The world is divided into two categories of people: those who shit in drinking water and those who don’t.
— Joe Jenkins
I failed. I failed abysmally, ignominiously, and thoroughly. I went to Earthaven to finally — finally! — become one of the people who no longer piss and shit in drinking water. And I failed.
When I first showed up at da Shed, my landlord handed me a pint yogurt jar and said, you can pee anywhere outside, or you can just throw it down the sink. I did both. One day, I lost my balance, tipped backwards, and crushed that yogurt jar full of mellow yellow. My ire was provoked: been nearly 20 years and this community hasn’t figured out a pleasant way to pee indoors to teach newbies? What happened to those comfy old-fashioned chamber pots?
The internet is full of antiques, but not even Lehman’s, the quintessential Amish store, carries them. You can still buy nice new chamber pots in the Czech Republic and UK, bless’em, but importing or paying antique prices seemed like overkill.
I tried my stainless steel soup pot with rounded edges. Not bad, and uncrushable, but heavy and hard to wash in my miniscule sink. I finally settled for a sturdy squarish plastic storage container, 5½ x 5½ x 4 inches. Easy to grab, easy to empty, crush-resistant, and ample for one female bladder. Taller, though, would be better, 6 inches being ideal.
Later on, when the whiffs of stale urine accosted my nose of an evening, I discovered that the plumbing leading from the sink ended in mid-air just past da Shed. What? Not even a minimalist gravel pit in this wet climate, a few yards from the creek? And what happened to the idea of using urine as a phosphorus-rich fertilizer? When I visited EH in 2006, there were collection bottles attached to the shitters — simple outhouses collecting humanure in 55-gallon drums — everywhere. Now even many of the shitters are near defunct.
For the brown stuff, I was provided a 5-gallon bucket sporting a molded plastic seat with lid, the kind sold to campers. Do the deed, throw in some sawdust. Easy enough? The flimsy seat proved barely adequate to sit on. But I quickly discovered another drawback; in this humid climate, the lid held down not only odors (there weren’t any, all true!) but also acted as a collector for the condensation from below. When I opened the lid and sat down, the wet lid glommed onto my bare behind. Ick! But wait, it gets grosser. A few weeks in, I opened the lid and a bazillion of little flies flew in my face. Eew! MAGGOTS!!!
My landlord graciously offered to show me where and how to clean out the bucket. The poop, amazingly, had by now disappeared, leaving behind nice decaying sawdust. But… maggots! The bucket had to be scrubbed hard to get rid of their remains. Worse yet, I was told they’d be back. When the toilet was replaced in the shed part of da Shed, I vowed never to use it again. And never did.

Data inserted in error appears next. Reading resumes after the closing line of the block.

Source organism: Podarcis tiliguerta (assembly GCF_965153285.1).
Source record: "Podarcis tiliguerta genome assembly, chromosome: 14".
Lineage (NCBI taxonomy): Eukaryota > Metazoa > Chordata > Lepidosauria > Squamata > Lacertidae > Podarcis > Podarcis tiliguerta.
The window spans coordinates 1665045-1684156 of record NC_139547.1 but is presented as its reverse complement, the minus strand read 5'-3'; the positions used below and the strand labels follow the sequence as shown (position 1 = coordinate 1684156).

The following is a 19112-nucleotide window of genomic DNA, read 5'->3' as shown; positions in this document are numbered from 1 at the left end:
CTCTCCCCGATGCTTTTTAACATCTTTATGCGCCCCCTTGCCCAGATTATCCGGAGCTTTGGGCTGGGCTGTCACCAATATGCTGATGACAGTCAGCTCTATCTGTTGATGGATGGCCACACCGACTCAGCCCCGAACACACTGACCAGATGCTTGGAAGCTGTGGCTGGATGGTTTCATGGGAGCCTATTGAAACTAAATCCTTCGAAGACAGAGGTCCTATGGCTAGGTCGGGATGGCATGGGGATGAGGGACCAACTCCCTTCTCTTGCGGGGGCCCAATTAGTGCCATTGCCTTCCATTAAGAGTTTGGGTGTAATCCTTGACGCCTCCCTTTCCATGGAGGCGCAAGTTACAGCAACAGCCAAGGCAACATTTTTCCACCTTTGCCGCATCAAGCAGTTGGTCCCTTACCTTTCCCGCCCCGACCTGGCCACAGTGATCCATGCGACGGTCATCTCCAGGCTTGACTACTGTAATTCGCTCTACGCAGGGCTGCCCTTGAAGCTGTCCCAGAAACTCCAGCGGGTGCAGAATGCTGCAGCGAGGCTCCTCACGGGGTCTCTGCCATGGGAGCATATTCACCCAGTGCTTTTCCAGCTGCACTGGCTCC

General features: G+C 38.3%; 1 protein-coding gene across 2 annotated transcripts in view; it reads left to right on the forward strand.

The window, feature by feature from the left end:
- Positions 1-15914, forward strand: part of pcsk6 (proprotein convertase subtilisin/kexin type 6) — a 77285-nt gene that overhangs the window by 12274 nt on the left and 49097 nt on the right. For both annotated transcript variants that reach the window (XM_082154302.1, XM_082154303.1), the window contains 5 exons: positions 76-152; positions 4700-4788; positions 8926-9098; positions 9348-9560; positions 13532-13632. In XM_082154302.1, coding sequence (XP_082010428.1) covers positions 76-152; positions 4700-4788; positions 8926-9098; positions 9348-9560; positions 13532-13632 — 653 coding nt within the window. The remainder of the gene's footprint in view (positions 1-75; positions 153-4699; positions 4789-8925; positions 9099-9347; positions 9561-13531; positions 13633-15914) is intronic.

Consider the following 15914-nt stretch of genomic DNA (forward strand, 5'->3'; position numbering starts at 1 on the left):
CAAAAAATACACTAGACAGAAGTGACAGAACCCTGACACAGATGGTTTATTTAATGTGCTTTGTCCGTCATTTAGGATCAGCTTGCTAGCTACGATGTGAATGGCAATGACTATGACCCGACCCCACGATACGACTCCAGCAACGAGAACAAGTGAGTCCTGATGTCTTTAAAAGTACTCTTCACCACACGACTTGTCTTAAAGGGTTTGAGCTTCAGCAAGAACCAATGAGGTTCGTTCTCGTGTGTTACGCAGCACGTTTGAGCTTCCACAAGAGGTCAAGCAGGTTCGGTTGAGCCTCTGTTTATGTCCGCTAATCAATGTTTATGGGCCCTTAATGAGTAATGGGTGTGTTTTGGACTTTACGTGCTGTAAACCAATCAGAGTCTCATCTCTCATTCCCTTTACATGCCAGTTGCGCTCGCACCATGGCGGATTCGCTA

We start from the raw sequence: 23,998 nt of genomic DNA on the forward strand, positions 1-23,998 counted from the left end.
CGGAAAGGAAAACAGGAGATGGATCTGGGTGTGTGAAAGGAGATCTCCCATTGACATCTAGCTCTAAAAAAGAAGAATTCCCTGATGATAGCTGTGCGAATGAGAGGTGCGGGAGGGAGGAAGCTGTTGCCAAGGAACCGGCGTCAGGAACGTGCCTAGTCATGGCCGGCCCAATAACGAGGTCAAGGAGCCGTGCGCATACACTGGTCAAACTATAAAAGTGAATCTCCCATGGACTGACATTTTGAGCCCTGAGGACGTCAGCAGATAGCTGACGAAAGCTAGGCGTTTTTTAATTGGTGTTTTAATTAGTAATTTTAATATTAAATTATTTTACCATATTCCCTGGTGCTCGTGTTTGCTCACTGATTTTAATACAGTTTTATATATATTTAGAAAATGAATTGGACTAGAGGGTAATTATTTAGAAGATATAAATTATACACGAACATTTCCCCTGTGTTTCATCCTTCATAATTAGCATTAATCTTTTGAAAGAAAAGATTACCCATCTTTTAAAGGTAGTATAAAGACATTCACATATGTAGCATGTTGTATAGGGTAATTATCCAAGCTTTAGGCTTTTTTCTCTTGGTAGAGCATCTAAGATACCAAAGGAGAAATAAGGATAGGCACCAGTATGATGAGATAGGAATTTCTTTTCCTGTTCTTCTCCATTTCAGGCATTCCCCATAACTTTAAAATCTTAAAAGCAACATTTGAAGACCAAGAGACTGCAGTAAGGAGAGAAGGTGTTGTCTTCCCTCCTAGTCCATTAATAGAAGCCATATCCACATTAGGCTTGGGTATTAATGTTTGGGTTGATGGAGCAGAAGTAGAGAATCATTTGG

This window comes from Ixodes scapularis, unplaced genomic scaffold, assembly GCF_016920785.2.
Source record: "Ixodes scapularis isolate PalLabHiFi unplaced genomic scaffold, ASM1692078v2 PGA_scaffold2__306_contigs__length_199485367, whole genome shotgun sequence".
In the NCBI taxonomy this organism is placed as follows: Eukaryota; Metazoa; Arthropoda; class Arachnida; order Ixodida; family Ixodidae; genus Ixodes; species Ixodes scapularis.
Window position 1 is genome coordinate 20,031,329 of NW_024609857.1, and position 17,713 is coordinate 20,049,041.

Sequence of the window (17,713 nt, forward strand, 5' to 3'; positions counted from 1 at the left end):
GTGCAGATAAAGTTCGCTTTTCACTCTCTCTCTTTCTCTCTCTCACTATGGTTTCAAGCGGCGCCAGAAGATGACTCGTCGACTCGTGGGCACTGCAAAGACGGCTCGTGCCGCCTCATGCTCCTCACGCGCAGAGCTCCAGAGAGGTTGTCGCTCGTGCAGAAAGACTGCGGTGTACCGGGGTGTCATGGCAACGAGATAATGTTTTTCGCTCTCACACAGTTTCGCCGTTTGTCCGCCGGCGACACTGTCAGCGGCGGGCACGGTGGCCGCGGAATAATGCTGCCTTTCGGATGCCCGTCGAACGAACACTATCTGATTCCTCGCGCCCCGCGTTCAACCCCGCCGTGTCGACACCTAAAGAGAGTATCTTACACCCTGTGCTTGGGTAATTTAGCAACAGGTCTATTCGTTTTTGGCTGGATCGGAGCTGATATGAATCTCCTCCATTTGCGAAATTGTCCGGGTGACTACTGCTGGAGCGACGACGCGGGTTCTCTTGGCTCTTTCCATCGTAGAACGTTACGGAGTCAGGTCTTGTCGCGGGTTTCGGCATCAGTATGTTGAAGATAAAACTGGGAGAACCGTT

As a consequence, when nature called, I trooped — sphincter firmly clenched — the half mile to the Council Hall’s bathroom. Only one problem: the Council Hall has, mercy me, a flush toilet! And this flush toilet uses the cleanest, most drinkable water at Earthaven to flush poop. Reality bites.
So, you might well ask… huh? I did. Got back a shrug. Earthaven faces a dilemma. In order to build to code, a septic system must be put in. The county is not opposed to composting toilets but insists on a septic tank for greywater. And it takes special dedication and extra resources to put in a composting toilet after all that hassle and expense. So much easier to slap in a porcelain throne and be done with it while listening to that familiar siren song… “out of sight, out of mind.”
On the other hand… Earthaven depends for its existence on a steady stream of pilgrims, and its mystique must be maintained. So it happens that some tour guides have been heard to say to visitors at Council Hall: “This is the only flush toilet you will see at Earthaven.” Technically, it’s true, because there is very little chance said visitors will have access to any of the water-closeted houses. But only technically. To my count, there are 5 other conventional flush toilets at EH, and if the trend to build to code grows, there will be others. Unless.
Unless the eco aspect of the community receives greater emphasis in the years ahead, and with it a firm commitment to the reconnection of the broken nutrient cycle so typical of Babylon.
Here’s my question: couldn’t a pleasant, well-functioning humanure system be provided for all EH homes, including rentals? It doesn’t take much to build one of those simple toilets with a comfortable seat Joe Jenkins’s been popularizing for many years in his Humanure Handbook. But then again… there are the maggots. Aw, crap.